Pro-book and -library quotes on the endpapers and multiple punny book titles in the illustrations add an extra touch of fun.

RETURN OF THE LIBRARY DRAGON

What could cause the Library Dragon to return (The Library Dragon, 1994)?

Miss Lotty, librarian at Sunrise Elementary School, was once a scaly, book-protecting, fire-breathing dragon, but years ago student Molly Brickmeyer helped melt the scales away by proving children can be trusted with books. Now, Miss Lotty is ready to retire. Though the kids will miss her, she’s sure her successor will carry on her library traditions. Unfortunately, when she arrives for her last day before retirement…Mr. Mike Krochip has replaced all her books with computers and e-readers. The kids profess their love of traditional books until they see the bells and whistles on the e-readers, triggering the return of the Library Dragon, who chomps through every piece of technology she sees until a young redhead saves the day (and the library) again. Deedy and White re-team to bring the Library Dragon into the 21st century. As an entertaining read that broaches the subject of technology’s place in the school media center, this deserves a place alongside its predecessor despite the fact that the resolution of the central conflict is about as realistic as a dragon in the library. White’s brightly colored, squashed and squiggly full-bleed illustrations match the tale for good goofiness.

Pro-book and -library quotes on the endpapers and multiple punny book titles in the illustrations add an extra touch of fun. (Picture book. 4-8)

Pub Date: Sept. 1, 2012

ISBN: 978-1-56145-621-5

Page Count: 32

Publisher: Peachtree

Review Posted Online: June 27, 2012

Kirkus Reviews Issue: July 15, 2012

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RAIN SCHOOL

It takes a village to make a school. In Chad, big brothers and sisters lead the way for younger children on the first day of school. Little Thomas is full of questions. When he and the other children arrive, there are no classrooms and no desks. But the teacher's there, holding a trowel. "We will build our school," she declares. Everyone sets to work, making mud bricks that dry in the sun and a roof out of grass and saplings. Thomas loves his lessons; every day he learns something new. At the end of the school year, the minds of the students "are fat with knowledge." And just in time: The rainy season arrives and makes short work of the schoolhouse. Come September, they'll start all over. Rumford's illustrations make great use of color, dark brown skin and bright shirts, shorts and dresses against golden backgrounds, the hues applied in smudgy layers that infuse each scene with warmth—until the gray rains arrive. It's a nifty social-studies lesson tucked into a warm tale of community. (Picture book. 4-7)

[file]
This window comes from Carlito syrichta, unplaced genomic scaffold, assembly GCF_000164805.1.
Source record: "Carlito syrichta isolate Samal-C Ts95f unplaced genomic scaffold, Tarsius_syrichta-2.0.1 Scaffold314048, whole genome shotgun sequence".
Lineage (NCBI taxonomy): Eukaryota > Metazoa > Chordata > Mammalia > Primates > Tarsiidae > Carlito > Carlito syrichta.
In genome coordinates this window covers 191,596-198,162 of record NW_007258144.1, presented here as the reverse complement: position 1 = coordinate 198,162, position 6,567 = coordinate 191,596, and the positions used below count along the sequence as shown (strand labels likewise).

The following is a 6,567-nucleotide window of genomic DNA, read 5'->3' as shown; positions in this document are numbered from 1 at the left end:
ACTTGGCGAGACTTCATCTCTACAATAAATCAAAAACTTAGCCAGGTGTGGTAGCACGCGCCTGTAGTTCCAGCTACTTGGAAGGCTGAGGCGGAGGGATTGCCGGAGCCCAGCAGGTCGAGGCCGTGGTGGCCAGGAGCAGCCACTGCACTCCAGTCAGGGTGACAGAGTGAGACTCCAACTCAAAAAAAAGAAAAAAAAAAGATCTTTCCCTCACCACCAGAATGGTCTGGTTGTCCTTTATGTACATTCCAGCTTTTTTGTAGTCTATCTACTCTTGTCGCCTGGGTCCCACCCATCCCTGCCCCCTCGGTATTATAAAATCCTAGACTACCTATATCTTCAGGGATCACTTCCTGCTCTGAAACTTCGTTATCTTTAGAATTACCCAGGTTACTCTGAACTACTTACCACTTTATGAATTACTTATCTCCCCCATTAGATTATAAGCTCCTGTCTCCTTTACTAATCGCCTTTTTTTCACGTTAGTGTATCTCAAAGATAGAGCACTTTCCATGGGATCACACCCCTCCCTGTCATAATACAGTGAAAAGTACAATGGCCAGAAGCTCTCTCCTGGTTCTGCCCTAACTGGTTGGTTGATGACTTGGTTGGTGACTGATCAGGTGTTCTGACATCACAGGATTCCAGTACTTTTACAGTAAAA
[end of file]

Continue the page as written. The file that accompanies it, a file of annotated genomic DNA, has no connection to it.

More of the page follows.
Pub Date: Oct. 1, 2010

ISBN: 978-0-547-24307-8

Page Count: 32

Publisher: Houghton Mifflin

Review Posted Online: Oct. 1, 2010

Kirkus Reviews Issue: Oct. 1, 2010

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An invitation to wonder, imagine and look at everything (humans included) in a new way.

NOAH CHASES THE WIND

A young boy sees things a little differently than others.

Noah can see patterns in the dust when it sparkles in the sunlight. And if he puts his nose to the ground, he can smell the “green tang of the ants in the grass.” His most favorite thing of all, however, is to read. Noah has endless curiosity about how and why things work. Books open the door to those answers. But there is one question the books do not explain. When the wind comes whistling by, where does it go? Noah decides to find out. In a chase that has a slight element of danger—wind, after all, is unpredictable—Noah runs down streets, across bridges, near a highway, until the wind lifts him off his feet. Cowman’s gusty wisps show each stream of air turning a different jewel tone, swirling all around. The ribbons gently bring Noah home, setting him down under the same thinking tree where he began. Did it really happen? Worthington’s sensitive exploration leaves readers with their own set of questions and perhaps gratitude for all types of perspective. An author’s note mentions children on the autism spectrum but widens to include all who feel a little different.

An invitation to wonder, imagine and look at everything (humans included) in a new way. (Picture book. 4-8)

Pub Date: April 14, 2015

ISBN: 978-1-60554-356-7

Page Count: 32

Publisher: Redleaf Lane

Review Posted Online: Feb. 3, 2015

Kirkus Reviews Issue: Feb. 15, 2015

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